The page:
Page 2 of 3
“There’s a thousand used bookstores a month that go out of business in this county alone, just from the computer. You add that to the bad economy and I’m sure it’s probably doubled.”
Other than one of two people who handle the store for her on Sundays, Jonas works alone. She said that the economy makes her less inclined to hire anyone else.
“It’s not like it used to be,” she said. “It’s a combination of factors, but the bad economy is really one of the major things.”
The economy has also caused her to cut back her hours. While she used to be open until 7 p.m., she now closes at 6, as she no longer has customers coming in as late as 6:30.
She said while she has people willing to work for her, the business isn’t there to cover their salaries.
Asked whether the health care legislation would help if the economy picked up to the degree that she could justify hiring a staff, Jonas noted that she didn’t know.
“I never had an employee that I paid health care for, and my health care has had sort of nothing to do with the business.”
On the positive side, Jonas now has a wider selection of books because more people are selling books than buying them. On the other hand, that’s resulted in extra work for her.
“It’s not all down,” she said, adding that some people are coming in to used bookstores for the first time because they’d rather not pay the prices at new bookstores.
Jonas acknowledged that the economy is hard for everybody, but is confident things will get better.
“We’re a resilient country. We’ll be back,” she said.
Larry Alebiosu, owner of Fashion International, a men’s clothing store in Southfield, said many of his customers have either lost their jobs or are making less money, which has led to his decision to cut back on prices.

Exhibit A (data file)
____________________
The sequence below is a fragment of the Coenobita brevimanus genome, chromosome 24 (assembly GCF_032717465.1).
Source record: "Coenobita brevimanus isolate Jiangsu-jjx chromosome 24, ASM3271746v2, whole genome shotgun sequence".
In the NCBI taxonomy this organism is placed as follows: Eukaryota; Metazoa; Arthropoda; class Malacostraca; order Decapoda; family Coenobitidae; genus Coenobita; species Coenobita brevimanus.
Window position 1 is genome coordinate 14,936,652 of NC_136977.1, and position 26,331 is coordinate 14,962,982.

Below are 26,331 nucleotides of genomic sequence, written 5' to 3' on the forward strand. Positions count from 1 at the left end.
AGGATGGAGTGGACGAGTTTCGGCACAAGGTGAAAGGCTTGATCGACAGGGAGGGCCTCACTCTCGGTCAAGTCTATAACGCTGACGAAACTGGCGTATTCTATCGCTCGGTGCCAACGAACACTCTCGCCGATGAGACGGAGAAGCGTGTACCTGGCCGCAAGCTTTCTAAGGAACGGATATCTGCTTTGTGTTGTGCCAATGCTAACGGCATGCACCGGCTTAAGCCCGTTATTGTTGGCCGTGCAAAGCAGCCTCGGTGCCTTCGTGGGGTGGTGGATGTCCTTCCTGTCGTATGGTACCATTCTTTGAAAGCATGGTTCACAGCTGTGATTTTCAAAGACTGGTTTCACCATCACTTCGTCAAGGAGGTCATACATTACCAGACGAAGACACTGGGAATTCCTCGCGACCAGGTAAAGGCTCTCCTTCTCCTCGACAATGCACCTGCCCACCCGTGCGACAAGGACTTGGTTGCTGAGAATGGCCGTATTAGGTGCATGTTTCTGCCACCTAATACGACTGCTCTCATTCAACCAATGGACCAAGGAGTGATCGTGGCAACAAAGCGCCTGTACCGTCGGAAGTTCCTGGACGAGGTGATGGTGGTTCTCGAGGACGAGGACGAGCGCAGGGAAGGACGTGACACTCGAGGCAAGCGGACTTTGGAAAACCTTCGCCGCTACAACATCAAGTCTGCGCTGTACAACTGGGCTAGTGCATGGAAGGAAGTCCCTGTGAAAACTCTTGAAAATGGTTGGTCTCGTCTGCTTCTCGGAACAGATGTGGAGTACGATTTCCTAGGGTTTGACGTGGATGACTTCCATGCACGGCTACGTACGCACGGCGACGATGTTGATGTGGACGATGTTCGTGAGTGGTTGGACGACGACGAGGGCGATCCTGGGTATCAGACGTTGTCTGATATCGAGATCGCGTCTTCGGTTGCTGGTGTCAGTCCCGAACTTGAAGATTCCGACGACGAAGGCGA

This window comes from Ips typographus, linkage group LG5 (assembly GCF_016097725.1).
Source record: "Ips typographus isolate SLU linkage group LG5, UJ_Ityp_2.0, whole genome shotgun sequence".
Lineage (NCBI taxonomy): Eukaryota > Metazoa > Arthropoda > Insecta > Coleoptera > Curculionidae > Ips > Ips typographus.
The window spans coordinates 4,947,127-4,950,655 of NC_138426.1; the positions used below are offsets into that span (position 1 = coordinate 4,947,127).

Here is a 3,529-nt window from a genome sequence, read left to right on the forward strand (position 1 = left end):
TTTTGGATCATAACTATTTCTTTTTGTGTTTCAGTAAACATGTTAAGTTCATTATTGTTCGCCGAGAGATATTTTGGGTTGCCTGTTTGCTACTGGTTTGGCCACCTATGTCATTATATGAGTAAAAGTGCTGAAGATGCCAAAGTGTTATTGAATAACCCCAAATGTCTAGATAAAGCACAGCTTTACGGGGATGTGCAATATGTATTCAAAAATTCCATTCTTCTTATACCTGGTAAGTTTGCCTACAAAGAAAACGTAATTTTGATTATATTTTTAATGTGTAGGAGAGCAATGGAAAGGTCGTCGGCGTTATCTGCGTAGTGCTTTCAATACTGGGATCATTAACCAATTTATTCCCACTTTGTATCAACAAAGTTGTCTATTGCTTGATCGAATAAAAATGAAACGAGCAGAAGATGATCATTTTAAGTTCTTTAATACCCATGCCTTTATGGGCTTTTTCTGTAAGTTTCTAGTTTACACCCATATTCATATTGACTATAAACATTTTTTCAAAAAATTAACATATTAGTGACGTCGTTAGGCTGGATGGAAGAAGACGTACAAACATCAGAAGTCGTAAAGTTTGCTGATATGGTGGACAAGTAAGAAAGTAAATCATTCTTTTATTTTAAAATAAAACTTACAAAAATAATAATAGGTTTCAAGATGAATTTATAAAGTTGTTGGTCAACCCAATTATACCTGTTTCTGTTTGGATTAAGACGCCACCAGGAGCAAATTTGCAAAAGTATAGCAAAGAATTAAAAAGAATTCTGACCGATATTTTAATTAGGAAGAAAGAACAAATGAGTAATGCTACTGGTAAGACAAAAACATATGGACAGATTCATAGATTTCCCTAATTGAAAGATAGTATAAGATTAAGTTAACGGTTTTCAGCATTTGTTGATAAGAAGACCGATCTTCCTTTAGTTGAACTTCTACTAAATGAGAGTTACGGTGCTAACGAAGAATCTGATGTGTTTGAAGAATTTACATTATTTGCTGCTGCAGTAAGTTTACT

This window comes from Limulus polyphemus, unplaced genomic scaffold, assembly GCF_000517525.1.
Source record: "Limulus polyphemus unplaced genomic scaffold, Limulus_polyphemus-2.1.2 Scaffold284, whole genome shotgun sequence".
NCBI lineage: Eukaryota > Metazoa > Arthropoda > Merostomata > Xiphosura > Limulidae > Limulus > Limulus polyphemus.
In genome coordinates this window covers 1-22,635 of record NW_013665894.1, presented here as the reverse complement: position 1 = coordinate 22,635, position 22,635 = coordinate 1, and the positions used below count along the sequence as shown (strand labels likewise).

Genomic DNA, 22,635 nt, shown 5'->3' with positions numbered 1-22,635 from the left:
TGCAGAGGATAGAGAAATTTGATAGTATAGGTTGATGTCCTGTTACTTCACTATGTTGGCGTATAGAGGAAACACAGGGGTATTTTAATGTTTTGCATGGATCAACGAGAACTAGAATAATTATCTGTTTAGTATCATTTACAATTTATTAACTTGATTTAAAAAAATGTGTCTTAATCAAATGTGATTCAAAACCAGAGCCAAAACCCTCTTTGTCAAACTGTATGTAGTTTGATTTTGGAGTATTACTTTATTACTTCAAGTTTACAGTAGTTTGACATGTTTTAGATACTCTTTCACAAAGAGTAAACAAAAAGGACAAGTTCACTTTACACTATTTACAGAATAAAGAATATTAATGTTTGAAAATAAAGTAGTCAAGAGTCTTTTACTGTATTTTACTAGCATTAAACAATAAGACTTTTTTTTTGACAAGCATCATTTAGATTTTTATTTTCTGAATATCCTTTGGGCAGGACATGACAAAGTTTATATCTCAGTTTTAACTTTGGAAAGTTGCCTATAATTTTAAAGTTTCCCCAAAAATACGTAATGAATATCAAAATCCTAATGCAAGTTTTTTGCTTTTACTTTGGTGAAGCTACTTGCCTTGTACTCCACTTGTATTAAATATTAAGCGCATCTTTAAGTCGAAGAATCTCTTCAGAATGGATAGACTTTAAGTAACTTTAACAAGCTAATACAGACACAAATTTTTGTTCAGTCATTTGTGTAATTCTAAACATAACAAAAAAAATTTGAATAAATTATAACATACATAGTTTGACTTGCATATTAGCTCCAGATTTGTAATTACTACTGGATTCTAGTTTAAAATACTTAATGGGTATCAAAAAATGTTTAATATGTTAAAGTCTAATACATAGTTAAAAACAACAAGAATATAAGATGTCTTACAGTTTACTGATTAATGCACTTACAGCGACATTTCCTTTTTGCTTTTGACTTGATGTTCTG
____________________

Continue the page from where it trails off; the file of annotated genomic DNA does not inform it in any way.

Fashion International designs and manufactures the clothes it sells. Alebiosu said prior to now, it had always been an upscale store, with suits costing from $550 to about $1200. Now, to keep from losing customers to less expensive outlets, the company has decided to continue to bring in high quality merchandise, but at $199 to $495.
This decision is affecting the store’s overhead. Alebiosu said he’s more or less breaking even.
His longterm hope is that he’ll keep his existing customers by making sure they still get the quality merchandise they’re used to.
Because Fashion International is a specialty store, Alebiosu is not concerned that customers will migrate to stores with lower prices once his prices return to normal.
“Our customers come to us because they want something that is different, something that is not common, something that you cannot find everywhere else,” he said.
Fashion International can make a suit in less than 48 hours.
He said the health care legislation is great because it will allow his business to provide medical insurance to employees at a possibly lower price. Fashion International employs less than five employees full time. Alebiosu said the ability to afford better health care at a less expensive price would make hiring more people more attractive.
He appreciates the support of his customers.
Chondra Jackson, owner of Chon’s Unique House of Hair, said she’s struggling because a lot of people are out of work and get their hair done as often as they normally would.
She said her normal customers used to come once a week. Now they come once every two weeks or once a month.
While she’s lost some customers because of the economy, she has a core group of faithful customers she’s been serving for 25 years.
“They kind of work me into their budget,” she said.
Digital Daily Signup
Sign up now for the Michigan Chronicle Digital Daily newsletter!
- Detroit Begins A New Chapter as Detroit Bankruptcy is Allowed to Proceed (1)
- Joyce Hayes Giles retires after 35 years with DTE (2)
- Sarah Palin accuses Obama of Libya ‘shuck and jive’ (1)
- Detroit is eligible for bankruptcy, pension cuts (2)
- Blue Cross Blue Shield of Michigan and Blue Care Network among lowest priced health plans on Michigan’s ACA health insurance marketplace (1)